On the state level, examples of new laws being implemented include those related to on-line privacy rights of minors, how websites can collect personal identifying information, and information that an employer may ask a potential employee on a job application.

These laws have tangible and far-reaching implications for businesses, which certainly cannot be taken lightly or ignored. Many businesses now have privacy and information-security offices, which monitor compliance and handle issues that arise. Privacy and data security audits, legal risk assessments, and finding solutions for potential red flag privacy issues are essential to minimize the risk of a data breach and minimize the liability from ensuing lawsuits. Solution-based privacy analyses include, for example:

  • Reviewing how a company uses its consumers’ personal identifying information;
  • Reviewing privacy policies associated with websites, apps, and other products or services;
  • Analyzing systems in place to train employees on the use of consumers’ personal identifying information, as well as systems in place to protect this data; and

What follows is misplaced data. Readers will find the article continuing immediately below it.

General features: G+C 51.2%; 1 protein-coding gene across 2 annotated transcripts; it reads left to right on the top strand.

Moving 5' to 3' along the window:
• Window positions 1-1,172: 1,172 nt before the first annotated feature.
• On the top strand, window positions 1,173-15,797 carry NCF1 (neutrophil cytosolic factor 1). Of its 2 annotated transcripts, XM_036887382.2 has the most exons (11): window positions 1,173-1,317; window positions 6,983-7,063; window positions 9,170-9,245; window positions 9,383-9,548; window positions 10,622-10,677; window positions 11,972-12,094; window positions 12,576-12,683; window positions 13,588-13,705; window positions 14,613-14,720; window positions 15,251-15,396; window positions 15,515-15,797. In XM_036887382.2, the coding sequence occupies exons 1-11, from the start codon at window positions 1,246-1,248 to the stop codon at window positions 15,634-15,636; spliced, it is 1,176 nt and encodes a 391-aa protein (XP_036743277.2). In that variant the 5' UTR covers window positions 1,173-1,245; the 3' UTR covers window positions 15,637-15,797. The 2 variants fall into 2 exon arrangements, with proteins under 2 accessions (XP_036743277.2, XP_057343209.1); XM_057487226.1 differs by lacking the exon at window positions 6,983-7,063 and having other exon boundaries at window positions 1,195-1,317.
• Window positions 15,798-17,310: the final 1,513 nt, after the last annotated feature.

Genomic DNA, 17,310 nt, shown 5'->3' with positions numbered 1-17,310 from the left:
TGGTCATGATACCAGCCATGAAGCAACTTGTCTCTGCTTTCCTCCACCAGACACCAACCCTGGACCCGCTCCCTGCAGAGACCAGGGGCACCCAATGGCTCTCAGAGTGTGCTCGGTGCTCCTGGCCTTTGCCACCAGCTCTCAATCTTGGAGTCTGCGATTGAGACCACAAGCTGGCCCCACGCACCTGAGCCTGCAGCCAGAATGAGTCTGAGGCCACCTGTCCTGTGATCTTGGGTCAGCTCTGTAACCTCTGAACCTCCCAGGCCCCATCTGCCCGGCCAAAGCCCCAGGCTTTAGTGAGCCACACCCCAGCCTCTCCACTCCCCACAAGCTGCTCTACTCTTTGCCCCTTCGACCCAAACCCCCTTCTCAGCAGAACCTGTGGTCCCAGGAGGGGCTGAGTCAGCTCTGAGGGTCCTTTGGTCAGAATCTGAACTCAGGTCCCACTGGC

• Reviewing actions that have been taken in past data breaches.

While we cannot predict much of what may occur in 2015, we can say with confidence that during this year privacy issues will continue to grow, evolve, and significantly affect businesses in this information age.

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Jason Koransky is an associate with Pattishall, McAuliffe, Newbury, Hilliard & Geraldson LLP, a leading intellectual property law firm based in Chicago, Illinois. Pattishall McAuliffe represents both plaintiffs and defendants in trademark, copyright, trade secret and unfair competition trials and appeals, and advises its clients on a broad range of domestic and international intellectual property matters, including brand protection, Internet, and e-commerce issues. Jason’s practice focuses on trademark, trade dress, copyright and false advertising litigation, domestic and international trademark prosecution and counseling. He is co-author of the book Band Law for Bands, published by the Chicago-based Lawyers for the Creative Arts.

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October 2, 2014

Not Quite “Happy Together” – Recording Industry Scores Significant Victory in First Major Pre-1972 Sound Recordings Performance Rights Decision